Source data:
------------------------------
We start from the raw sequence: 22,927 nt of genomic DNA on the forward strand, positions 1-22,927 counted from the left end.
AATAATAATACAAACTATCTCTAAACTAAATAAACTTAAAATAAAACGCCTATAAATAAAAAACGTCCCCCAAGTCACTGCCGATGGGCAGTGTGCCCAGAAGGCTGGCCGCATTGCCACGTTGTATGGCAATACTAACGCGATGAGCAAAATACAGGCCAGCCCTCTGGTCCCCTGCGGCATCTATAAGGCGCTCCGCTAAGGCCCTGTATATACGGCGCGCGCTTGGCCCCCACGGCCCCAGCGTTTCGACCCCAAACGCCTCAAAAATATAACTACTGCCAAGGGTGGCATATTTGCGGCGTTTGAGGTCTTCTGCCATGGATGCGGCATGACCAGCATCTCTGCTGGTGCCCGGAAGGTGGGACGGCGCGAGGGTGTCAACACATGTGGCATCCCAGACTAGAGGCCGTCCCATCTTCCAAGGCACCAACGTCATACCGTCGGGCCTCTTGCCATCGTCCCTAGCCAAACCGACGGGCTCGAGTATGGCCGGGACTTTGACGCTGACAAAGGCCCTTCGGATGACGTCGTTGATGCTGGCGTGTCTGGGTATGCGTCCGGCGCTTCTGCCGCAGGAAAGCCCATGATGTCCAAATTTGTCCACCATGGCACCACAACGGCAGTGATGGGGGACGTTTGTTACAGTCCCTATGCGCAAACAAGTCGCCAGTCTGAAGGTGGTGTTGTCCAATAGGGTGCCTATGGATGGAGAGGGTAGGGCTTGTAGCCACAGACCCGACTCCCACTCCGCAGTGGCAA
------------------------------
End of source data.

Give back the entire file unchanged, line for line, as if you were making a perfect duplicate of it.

We start from the raw sequence: 22,927 nt of genomic DNA on the forward strand, positions 1-22,927 counted from the left end.
AATAATAATACAAACTATCTCTAAACTAAATAAACTTAAAATAAAACGCCTATAAATAAAAAACGTCCCCCAAGTCACTGCCGATGGGCAGTGTGCCCAGAAGGCTGGCCGCATTGCCACGTTGTATGGCAATACTAACGCGATGAGCAAAATACAGGCCAGCCCTCTGGTCCCCTGCGGCATCTATAAGGCGCTCCGCTAAGGCCCTGTATATACGGCGCGCGCTTGGCCCCCACGGCCCCAGCGTTTCGACCCCAAACGCCTCAAAAATATAACTACTGCCAAGGGTGGCATATTTGCGGCGTTTGAGGTCTTCTGCCATGGATGCGGCATGACCAGCATCTCTGCTGGTGCCCGGAAGGTGGGACGGCGCGAGGGTGTCAACACATGTGGCATCCCAGACTAGAGGCCGTCCCATCTTCCAAGGCACCAACGTCATACCGTCGGGCCTCTTGCCATCGTCCCTAGCCAAACCGACGGGCTCGAGTATGGCCGGGACTTTGACGCTGACAAAGGCCCTTCGGATGACGTCGTTGATGCTGGCGTGTCTGGGTATGCGTCCGGCGCTTCTGCCGCAGGAAAGCCCATGATGTCCAAATTTGTCCACCATGGCACCACAACGGCAGTGATGGGGGACGTTTGTTACAGTCCCTATGCGCAAACAAGTCGCCAGTCTGAAGGTGGTGTTGTCCAATAGGGTGCCTATGGATGGAGAGGGTAGGGCTTGTAGCCACAGACCCGACTCCCACTCCGCAGTGGCAA